Foreclosed homes can have a negative impact on property values in a neighborhood. However, they can also attract squatters who are looking for free places to live, which can lead to other problems like increased crime. If you suspect an empty home in your neighborhood is being squatted, here are a couple of ways to handle the situation.
Contact the Police
Squatting is a complex legal issue. Although breaking and entering a home is a crime, police aren't always able to forcibly remove squatters on that premise alone. Sometimes squatters have fraudulent paperwork that makes it appear they have a right to be in the house. Other times, a squatter may be trying to legally get the home using adverse possession laws, and police may leave the matter for the courts to handle.
Still, it may be possible to get the squatters removed if you can show they are doing something illegal. For instance, if you can show the people are doing or distributing drugs on the property, police will investigate and arrest them. Theft of utility services is also a crime, and police may arrest the squatters if they've tapped into the electricity or gas without the utility company's permission. However, since the utility company is often the only one who can confirm whether the residents are legally using the services, you may have to report the squatters to the company first and have the company contact the police.
Contact the Owners
Unfortunately, unless you have a legal claim to the property, you can't evict the squatters from the home; only the homeowners can do that. Therefore, you need to find out who owns the house and notify them about the problem. However, the foreclosure process can make this challenging to do, since it may not be clear whether the bank or the debtor still owns the property. A good place to start would be to look up the property's tax records and send a letter to the person or company who last paid them. Even if you get the wrong person, the individual you reach may be able to point you in the direction of the new owners or forward the correspondence to the right people.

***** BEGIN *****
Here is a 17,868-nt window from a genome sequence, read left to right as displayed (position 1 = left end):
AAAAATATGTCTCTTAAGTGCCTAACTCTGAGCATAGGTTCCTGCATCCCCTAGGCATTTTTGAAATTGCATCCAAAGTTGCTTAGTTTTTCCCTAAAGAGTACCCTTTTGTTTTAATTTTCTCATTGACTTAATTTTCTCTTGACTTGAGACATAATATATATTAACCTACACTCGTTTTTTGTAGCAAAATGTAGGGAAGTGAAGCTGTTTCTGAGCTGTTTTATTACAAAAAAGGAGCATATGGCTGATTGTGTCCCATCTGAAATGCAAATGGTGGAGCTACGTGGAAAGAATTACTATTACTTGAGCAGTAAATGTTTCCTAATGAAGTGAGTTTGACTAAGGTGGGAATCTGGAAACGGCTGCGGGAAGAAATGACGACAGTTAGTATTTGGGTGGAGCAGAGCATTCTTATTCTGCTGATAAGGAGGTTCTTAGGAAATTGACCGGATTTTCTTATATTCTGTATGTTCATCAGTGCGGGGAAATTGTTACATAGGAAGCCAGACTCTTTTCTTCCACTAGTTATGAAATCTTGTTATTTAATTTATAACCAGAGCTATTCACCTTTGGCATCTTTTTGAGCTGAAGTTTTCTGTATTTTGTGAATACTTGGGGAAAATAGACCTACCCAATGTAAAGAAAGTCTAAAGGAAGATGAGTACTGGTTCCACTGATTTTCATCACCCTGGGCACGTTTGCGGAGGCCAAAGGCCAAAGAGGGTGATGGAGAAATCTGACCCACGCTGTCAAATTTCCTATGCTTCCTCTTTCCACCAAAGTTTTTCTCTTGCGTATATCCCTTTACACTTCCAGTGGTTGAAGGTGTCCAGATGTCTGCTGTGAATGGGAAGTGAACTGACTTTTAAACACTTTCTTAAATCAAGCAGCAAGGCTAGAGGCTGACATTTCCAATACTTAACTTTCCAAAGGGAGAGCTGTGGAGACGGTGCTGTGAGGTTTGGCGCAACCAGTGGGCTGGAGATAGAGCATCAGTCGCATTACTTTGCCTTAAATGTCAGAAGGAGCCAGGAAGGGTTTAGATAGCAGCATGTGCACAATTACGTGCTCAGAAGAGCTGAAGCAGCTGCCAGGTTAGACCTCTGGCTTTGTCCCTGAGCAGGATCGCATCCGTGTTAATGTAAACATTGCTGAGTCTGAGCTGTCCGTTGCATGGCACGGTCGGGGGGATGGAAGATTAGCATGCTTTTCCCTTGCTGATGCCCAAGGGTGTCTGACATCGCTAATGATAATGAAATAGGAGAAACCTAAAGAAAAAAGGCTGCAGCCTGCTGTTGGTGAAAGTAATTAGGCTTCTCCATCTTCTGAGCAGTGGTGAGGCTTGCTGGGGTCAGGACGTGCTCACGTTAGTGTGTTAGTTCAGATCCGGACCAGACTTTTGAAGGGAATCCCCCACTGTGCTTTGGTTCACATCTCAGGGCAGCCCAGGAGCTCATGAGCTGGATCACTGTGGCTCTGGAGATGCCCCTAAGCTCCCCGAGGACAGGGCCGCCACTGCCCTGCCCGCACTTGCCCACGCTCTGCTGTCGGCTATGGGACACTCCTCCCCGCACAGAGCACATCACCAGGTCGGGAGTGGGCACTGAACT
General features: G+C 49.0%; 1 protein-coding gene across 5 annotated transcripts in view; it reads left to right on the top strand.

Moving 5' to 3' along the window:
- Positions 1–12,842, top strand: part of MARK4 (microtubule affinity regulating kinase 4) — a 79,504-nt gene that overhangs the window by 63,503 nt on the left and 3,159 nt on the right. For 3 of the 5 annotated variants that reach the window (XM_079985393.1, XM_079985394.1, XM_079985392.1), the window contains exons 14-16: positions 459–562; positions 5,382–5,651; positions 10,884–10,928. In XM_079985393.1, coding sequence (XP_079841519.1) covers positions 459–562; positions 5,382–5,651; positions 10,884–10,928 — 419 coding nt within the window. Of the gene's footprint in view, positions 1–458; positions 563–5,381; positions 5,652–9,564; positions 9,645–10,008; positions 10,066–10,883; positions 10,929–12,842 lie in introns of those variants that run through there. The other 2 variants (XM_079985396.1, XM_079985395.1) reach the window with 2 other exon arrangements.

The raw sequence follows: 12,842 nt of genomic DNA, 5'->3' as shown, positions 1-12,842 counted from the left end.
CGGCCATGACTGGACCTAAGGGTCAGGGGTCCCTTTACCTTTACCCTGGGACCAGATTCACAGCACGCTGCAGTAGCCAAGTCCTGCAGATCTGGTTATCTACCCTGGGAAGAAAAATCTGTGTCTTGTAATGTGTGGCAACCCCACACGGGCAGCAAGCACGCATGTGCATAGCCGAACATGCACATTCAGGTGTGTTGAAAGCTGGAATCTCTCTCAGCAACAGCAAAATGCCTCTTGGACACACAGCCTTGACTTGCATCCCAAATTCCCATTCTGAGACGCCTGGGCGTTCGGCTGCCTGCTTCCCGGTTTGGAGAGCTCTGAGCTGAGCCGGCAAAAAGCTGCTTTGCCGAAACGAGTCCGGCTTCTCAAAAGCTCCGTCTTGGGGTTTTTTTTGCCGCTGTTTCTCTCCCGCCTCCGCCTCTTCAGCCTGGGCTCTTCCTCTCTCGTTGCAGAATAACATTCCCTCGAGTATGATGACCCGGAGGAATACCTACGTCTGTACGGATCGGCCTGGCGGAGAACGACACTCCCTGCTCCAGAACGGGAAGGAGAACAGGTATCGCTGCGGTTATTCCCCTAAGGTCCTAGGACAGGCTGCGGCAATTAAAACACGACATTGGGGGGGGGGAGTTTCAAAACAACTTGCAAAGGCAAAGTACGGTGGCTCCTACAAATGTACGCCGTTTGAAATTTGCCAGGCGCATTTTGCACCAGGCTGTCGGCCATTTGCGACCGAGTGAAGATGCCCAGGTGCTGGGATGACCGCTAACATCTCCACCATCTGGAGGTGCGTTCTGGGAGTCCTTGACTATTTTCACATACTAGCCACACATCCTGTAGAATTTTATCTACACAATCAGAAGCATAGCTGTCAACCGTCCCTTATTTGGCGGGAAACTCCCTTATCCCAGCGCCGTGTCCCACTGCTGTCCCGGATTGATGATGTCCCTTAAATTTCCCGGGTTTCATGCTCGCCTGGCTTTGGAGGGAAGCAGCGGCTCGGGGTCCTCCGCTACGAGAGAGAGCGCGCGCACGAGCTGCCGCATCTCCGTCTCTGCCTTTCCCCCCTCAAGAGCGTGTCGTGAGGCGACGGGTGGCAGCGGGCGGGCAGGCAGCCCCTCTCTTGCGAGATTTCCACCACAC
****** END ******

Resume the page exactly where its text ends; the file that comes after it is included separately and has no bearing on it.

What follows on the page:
Banks and mortgage companies have a vested interest in keeping the property squatter-free, because they want to recoup their money by selling the home as soon as possible. So they're likely to take steps to evict the squatters once they become aware of the problem. The same can't be said for the homeowners who are in the process of losing the house.
Since the home is in foreclosure, the former homeowners may not be willing to do anything about the squatters. Until the bank or mortgage company takes possession of the home, homeowners are still legally responsible for what happens on their foreclosed properties. As an outside party affected by the squatting, you may have a good case for a nuisance lawsuit against the homeowners. Even if you don't take advantage of this option, simply threatening to take the homeowners to court may galvanize them to act.
Dealing with squatters in your neighborhood can be challenging. For more ideas on handling the situation or assistance with exploring your legal options, contact a real estate lawyer, such as those at Garcia, Kinsey, Scott & Villarreal, P.L.C..